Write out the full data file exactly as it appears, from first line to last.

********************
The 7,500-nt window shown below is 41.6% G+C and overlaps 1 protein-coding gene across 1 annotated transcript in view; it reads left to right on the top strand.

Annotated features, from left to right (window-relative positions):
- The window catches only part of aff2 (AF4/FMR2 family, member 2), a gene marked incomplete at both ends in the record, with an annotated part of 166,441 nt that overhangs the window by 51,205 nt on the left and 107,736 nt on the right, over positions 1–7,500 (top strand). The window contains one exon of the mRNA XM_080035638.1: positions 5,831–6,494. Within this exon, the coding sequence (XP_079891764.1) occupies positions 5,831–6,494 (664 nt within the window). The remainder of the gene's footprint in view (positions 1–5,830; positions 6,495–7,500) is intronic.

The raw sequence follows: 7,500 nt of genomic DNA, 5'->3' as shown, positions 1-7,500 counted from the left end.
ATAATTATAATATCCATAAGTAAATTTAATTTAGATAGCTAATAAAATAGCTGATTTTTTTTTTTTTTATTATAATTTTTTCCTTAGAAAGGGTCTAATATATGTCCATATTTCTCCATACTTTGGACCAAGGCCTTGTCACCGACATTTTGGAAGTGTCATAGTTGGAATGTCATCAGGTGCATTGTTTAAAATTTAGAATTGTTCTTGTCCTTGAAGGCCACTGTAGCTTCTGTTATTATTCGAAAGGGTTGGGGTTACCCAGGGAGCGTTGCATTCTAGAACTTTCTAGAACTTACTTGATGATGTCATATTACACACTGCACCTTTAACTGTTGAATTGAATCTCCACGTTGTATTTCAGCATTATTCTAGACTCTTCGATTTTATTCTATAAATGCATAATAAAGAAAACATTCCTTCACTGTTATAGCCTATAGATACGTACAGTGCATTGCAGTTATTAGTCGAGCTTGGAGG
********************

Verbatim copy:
The 7,500-nt window shown below is 41.6% G+C and overlaps 1 protein-coding gene across 1 annotated transcript in view; it reads left to right on the top strand.

Annotated features, from left to right (window-relative positions):
- The window catches only part of aff2 (AF4/FMR2 family, member 2), a gene marked incomplete at both ends in the record, with an annotated part of 166,441 nt that overhangs the window by 51,205 nt on the left and 107,736 nt on the right, over positions 1–7,500 (top strand). The window contains one exon of the mRNA XM_080035638.1: positions 5,831–6,494. Within this exon, the coding sequence (XP_079891764.1) occupies positions 5,831–6,494 (664 nt within the window). The remainder of the gene's footprint in view (positions 1–5,830; positions 6,495–7,500) is intronic.

The raw sequence follows: 7,500 nt of genomic DNA, 5'->3' as shown, positions 1-7,500 counted from the left end.
ATAATTATAATATCCATAAGTAAATTTAATTTAGATAGCTAATAAAATAGCTGATTTTTTTTTTTTTTATTATAATTTTTTCCTTAGAAAGGGTCTAATATATGTCCATATTTCTCCATACTTTGGACCAAGGCCTTGTCACCGACATTTTGGAAGTGTCATAGTTGGAATGTCATCAGGTGCATTGTTTAAAATTTAGAATTGTTCTTGTCCTTGAAGGCCACTGTAGCTTCTGTTATTATTCGAAAGGGTTGGGGTTACCCAGGGAGCGTTGCATTCTAGAACTTTCTAGAACTTACTTGATGATGTCATATTACACACTGCACCTTTAACTGTTGAATTGAATCTCCACGTTGTATTTCAGCATTATTCTAGACTCTTCGATTTTATTCTATAAATGCATAATAAAGAAAACATTCCTTCACTGTTATAGCCTATAGATACGTACAGTGCATTGCAGTTATTAGTCGAGCTTGGAGG